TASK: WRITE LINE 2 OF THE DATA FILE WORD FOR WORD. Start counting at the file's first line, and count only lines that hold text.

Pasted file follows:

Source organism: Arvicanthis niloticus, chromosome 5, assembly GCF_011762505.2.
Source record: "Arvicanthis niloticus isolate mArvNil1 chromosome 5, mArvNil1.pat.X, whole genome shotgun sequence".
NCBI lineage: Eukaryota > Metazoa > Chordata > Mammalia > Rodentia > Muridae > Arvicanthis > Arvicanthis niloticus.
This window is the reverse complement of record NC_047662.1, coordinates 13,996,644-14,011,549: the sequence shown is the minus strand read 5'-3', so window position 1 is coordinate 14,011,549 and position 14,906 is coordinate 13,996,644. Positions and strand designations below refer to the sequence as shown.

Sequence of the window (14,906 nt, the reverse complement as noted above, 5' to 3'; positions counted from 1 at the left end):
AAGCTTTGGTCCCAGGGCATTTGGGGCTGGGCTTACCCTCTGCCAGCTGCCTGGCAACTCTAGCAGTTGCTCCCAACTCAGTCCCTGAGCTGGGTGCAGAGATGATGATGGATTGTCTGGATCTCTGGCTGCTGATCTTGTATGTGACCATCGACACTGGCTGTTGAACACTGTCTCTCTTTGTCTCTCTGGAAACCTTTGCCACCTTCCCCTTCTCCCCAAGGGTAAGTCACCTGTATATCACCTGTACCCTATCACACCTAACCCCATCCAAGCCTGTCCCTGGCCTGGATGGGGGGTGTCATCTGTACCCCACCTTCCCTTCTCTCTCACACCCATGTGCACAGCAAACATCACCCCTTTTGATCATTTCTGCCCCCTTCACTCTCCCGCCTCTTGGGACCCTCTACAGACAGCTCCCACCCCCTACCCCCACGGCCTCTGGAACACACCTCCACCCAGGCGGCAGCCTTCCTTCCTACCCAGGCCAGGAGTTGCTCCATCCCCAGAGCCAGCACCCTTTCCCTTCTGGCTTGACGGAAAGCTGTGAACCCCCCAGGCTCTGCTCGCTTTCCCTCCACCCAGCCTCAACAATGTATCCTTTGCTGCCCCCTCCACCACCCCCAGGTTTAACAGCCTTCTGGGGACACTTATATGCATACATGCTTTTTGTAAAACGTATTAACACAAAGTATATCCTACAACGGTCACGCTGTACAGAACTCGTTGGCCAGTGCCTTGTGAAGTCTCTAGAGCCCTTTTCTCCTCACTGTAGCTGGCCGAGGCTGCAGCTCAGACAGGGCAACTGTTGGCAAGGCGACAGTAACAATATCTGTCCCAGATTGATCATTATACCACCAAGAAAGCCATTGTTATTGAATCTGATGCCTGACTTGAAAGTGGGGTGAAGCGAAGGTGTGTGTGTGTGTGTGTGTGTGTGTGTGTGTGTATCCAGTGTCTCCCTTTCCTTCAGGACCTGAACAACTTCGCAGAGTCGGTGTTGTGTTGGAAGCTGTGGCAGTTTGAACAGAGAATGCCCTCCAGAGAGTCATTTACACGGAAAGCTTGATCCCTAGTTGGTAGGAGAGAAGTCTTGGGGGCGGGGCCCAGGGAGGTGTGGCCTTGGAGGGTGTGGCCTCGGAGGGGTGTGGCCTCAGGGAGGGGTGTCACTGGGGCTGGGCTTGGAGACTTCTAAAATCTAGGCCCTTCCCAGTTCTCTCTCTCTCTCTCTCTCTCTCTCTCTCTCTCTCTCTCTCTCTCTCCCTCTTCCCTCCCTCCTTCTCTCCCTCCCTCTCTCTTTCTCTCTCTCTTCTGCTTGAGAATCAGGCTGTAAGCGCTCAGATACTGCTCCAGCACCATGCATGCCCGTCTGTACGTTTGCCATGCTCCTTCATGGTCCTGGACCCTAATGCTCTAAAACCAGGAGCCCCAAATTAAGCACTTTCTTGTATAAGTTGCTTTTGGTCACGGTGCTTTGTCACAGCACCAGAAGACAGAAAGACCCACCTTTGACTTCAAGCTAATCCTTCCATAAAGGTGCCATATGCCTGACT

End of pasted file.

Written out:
Source record: "Arvicanthis niloticus isolate mArvNil1 chromosome 5, mArvNil1.pat.X, whole genome shotgun sequence".